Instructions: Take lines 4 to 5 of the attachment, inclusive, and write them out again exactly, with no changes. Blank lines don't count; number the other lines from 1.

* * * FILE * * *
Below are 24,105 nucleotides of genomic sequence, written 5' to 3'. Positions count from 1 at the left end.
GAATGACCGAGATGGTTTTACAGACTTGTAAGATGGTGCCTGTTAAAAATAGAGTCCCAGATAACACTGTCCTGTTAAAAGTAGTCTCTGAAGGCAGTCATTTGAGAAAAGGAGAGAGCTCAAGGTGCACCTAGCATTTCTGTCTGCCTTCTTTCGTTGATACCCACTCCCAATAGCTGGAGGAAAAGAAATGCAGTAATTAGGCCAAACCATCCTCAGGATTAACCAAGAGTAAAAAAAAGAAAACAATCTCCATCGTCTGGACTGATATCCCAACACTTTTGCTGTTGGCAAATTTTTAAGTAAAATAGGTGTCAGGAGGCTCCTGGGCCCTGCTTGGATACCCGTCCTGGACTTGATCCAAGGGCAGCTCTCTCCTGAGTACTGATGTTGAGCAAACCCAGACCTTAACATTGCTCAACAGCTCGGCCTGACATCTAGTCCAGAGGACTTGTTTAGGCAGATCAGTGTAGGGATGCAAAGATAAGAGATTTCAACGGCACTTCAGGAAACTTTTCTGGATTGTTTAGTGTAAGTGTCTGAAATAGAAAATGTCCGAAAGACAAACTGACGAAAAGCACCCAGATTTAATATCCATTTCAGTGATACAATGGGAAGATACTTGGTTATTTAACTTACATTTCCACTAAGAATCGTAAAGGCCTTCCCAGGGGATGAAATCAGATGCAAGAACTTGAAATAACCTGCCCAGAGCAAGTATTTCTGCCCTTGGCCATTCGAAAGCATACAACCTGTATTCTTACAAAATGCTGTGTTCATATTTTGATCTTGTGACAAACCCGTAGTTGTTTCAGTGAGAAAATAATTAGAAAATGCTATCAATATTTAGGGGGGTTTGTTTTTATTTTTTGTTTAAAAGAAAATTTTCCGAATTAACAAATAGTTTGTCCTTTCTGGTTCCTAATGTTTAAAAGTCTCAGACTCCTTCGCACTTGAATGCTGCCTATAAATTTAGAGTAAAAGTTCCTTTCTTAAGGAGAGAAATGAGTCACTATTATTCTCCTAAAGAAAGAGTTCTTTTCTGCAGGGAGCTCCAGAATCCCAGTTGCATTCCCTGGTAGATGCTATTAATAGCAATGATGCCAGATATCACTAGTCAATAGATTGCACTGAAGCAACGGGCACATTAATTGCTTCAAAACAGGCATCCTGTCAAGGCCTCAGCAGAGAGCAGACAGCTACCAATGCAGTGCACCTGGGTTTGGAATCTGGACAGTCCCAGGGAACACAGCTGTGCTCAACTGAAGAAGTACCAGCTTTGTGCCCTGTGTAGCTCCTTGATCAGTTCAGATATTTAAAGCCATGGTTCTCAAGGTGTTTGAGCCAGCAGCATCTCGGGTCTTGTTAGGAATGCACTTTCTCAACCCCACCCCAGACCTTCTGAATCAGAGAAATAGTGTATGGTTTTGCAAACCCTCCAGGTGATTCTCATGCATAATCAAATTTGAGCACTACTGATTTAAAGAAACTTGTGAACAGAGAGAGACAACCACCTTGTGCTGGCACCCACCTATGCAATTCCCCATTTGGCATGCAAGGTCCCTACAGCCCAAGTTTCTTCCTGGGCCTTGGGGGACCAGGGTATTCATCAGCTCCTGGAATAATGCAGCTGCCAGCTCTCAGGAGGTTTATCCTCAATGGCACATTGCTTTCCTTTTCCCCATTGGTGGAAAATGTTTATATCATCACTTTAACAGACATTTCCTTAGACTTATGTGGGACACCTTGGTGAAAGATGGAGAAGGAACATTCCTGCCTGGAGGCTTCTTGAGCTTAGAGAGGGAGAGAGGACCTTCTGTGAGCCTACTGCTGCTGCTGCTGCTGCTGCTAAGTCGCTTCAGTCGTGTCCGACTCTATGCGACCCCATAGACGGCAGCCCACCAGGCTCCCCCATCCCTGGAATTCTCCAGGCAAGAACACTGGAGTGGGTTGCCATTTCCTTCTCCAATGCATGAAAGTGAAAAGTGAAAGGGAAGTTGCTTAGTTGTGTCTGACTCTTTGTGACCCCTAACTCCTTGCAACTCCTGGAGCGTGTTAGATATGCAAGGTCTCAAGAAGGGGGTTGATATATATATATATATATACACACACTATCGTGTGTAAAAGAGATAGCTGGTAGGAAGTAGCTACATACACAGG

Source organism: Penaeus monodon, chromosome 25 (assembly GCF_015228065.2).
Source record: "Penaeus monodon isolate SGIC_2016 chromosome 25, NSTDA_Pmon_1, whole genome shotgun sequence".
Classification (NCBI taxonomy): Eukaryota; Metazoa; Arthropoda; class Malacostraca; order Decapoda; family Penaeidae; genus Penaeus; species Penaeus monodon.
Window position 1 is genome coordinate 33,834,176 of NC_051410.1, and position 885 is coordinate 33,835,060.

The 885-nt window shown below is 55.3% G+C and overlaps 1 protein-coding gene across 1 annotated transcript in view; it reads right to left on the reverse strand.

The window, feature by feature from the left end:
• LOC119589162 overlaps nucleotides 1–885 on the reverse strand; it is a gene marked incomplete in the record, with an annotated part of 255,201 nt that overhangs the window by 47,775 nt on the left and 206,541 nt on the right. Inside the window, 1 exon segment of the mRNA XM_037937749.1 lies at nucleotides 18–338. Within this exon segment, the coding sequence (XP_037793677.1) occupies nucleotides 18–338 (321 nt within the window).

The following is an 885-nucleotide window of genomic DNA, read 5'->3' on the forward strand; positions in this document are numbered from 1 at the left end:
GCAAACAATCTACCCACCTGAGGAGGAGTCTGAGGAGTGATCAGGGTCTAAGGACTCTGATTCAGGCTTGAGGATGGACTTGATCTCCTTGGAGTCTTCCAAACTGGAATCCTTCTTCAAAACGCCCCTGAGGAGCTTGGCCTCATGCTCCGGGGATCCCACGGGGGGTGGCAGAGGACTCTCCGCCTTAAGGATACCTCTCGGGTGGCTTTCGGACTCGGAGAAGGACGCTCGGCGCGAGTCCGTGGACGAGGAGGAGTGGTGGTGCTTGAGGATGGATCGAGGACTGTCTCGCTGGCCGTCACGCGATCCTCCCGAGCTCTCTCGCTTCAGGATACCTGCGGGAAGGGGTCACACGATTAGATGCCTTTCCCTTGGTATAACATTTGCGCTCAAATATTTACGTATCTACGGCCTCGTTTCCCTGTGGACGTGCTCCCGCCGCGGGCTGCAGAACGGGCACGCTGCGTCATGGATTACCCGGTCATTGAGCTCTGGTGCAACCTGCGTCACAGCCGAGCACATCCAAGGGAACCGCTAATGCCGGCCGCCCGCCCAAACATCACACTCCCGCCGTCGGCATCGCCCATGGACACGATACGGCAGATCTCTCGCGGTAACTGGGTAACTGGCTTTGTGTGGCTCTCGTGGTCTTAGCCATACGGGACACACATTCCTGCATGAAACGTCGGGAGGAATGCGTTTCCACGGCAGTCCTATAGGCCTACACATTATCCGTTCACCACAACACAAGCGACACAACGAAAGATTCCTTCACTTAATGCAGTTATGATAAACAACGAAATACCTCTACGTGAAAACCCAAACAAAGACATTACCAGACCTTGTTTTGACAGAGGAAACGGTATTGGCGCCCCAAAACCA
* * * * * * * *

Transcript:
Source record: "Penaeus monodon isolate SGIC_2016 chromosome 25, NSTDA_Pmon_1, whole genome shotgun sequence".
Classification (NCBI taxonomy): Eukaryota; Metazoa; Arthropoda; class Malacostraca; order Decapoda; family Penaeidae; genus Penaeus; species Penaeus monodon.